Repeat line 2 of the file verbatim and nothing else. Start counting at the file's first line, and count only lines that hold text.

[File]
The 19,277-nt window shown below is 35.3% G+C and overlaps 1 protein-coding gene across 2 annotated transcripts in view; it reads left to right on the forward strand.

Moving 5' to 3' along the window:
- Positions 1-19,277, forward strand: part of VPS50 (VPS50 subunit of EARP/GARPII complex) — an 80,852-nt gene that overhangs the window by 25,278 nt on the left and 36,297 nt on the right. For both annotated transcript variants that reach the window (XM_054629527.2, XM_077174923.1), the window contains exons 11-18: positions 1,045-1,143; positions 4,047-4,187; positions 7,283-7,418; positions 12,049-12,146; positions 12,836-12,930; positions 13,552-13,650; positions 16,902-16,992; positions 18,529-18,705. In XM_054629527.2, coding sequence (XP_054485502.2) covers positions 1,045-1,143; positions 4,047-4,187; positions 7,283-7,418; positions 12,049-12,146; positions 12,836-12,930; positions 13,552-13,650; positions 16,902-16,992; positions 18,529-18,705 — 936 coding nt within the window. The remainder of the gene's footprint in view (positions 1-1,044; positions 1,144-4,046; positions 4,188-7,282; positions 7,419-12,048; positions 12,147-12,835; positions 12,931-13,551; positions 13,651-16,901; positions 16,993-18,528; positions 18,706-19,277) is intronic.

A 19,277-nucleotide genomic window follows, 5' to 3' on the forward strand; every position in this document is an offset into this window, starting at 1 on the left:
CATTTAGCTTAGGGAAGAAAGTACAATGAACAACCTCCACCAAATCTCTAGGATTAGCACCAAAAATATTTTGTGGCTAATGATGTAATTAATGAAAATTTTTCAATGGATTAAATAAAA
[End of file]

Moving 5' to 3' along the window: